13 Responses

  1. Marketman, you have just made me very happy. Spaghetinni alle vongole is my favorite dish in the whole world and I’ve always been in a manic hunt for the best ones. (My all-time treat was from a ristorante in Venice that was worth its hefty price in euros… just the right amount of soupy salty broth with golden olive oil and chili.) I am grinning ear-to-ear. ;-)

  2. Berry, glad to bring you a favorite. We just got into Florence, Italy last night and I am in LOVE with the city before even seeing much of it… Greetings, other readers, I am online again for the next week… Barcelona had tough internet connections from where we were…

  3. one of our fave Italian dishes, ever! Hubby just loves it. Luckily one can buy a frozen pack of vongole here and when thawed, the taste is still very fresh.
    My version is i add cream and white wine to my sauce, then sprinkle the parsley before serving. Squisito, effettivamente!
    Enjoy Toskana, MM!

  4. I don’t suppose you’ve tried to substitute canned clams for the clam meat part of the dish? Changing the water 25x! What does adding the flour to trick them do to the flavor?

  5. Mila, the flour just fools the clams into thinking there is stuff in the water so they spit out whatever they take in…kinda hard to fool an already filthy clam though! Doesn’t affect the flavor at all. Hchie, yes, very fresh clams can be kept in the fridge in cold water for up to a day…you will know when they die as the clam shells open and then they are useless. In the U.S., we used to keep clams in a bowl without water and just covered with a really wet kitchen towel. The same treatment works for live lobsters. And no, I haven’t tried this with bottled or canned clams yet nor with cream…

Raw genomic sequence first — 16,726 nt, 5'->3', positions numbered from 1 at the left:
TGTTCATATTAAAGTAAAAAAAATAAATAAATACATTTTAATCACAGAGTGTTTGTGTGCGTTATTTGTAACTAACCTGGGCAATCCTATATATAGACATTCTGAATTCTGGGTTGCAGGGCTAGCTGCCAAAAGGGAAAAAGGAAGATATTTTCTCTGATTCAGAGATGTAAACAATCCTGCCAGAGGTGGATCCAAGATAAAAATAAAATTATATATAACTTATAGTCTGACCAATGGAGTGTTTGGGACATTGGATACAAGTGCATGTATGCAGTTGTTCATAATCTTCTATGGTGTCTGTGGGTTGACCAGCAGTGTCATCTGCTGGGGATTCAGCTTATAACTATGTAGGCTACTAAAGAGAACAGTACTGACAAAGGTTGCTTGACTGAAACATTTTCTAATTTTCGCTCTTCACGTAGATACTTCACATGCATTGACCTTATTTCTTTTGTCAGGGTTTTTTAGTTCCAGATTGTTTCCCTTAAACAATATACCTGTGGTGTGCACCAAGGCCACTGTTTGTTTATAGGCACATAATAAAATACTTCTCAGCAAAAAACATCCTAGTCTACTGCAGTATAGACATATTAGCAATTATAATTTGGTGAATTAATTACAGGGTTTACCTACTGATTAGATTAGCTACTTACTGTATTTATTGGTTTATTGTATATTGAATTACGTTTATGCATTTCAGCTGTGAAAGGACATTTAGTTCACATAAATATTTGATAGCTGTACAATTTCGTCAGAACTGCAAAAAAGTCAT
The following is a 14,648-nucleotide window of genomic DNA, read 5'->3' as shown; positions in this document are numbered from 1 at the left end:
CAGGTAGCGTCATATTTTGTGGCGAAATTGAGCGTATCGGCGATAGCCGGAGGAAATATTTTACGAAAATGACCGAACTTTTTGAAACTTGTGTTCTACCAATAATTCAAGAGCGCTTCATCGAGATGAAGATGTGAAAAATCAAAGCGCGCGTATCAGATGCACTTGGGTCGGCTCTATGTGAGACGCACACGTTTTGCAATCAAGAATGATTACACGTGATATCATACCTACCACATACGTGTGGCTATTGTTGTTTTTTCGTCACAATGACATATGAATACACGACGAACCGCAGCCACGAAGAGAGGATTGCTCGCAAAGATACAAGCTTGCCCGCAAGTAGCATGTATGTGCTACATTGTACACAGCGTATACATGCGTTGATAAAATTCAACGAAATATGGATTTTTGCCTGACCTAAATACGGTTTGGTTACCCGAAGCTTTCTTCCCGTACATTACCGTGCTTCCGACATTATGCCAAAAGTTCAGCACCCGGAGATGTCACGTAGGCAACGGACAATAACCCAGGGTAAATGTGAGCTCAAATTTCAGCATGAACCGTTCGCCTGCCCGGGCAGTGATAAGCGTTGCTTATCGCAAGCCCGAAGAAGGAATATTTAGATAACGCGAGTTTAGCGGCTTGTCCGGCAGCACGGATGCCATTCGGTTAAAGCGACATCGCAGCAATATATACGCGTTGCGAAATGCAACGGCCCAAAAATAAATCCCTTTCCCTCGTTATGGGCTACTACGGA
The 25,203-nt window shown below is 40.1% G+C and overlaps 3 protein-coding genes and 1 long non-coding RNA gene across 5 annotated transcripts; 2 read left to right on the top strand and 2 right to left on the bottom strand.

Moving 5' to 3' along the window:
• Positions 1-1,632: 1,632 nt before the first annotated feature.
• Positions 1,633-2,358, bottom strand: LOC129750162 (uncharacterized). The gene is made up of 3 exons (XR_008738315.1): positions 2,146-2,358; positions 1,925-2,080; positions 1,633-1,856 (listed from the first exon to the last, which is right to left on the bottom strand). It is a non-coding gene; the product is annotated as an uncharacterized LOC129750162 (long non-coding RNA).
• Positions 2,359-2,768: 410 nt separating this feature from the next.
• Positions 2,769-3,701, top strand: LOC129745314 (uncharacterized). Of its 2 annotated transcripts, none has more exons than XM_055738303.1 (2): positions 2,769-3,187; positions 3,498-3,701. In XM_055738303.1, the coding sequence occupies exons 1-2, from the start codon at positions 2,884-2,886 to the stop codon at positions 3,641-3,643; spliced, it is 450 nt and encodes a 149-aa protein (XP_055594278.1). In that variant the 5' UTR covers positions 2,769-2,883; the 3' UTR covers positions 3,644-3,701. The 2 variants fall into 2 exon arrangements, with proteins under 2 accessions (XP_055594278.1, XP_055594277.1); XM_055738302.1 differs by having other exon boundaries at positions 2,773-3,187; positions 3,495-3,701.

6. Wow! This looks heavenly. I must try this. It looks so similar to a spaghetti mama lucia that i have at least once a week for lunch – the recipe is so similar too. I must find some clams. pronto.


  7. Enjoy the rest of your holidays and thank you so much for leaving us readers grist for the mill,we certainly appreciate it. Keep safe and we look forward to hearing and reading about your travels and discoveries.

  8. Is that chopped parsley in the pictures? Also, aside from Chardonnay, (which is what I usually have on hand), what other white wines would go with this dish?

  9. trish, yes, lots of chopped flat leaf or Italian parsley really makes this dish brighter…I had a shortage of it when I took these photos above. A nice dry Italian wine might be nice…I would rather send you to a wine store for recommendations as I am not great with wine… linda, thanks for continuing to visit…it’s funny how some other regualr readers tuned off for a week or two then send private emails that say “Ay, you had posts lined up pala!” heehee. Mae, where you live, I bet the clams are wickedly good…

  10. Hi! I think I mentioned in a previous post that I had the best vongole pasta in Florence. I just can’t remember which restaurant we went to, basta it’s in a square with tiangges and cafes around it, with most restaurant owners hawking outside. I must say being my first and only trip to Europe and in a tour cramming everything in 10 days, everything came by in a haze. It was just the food and flavors that created memories (well, ok, the museums left a mark as I had just read the da Vinci Code and was fascinated with actually seeing all those artworks). The picture above succeeded in bringing back fond memories but left me drooling!

  11. i’ll try this the next time we go and pick them at the beach, plus some mussels :)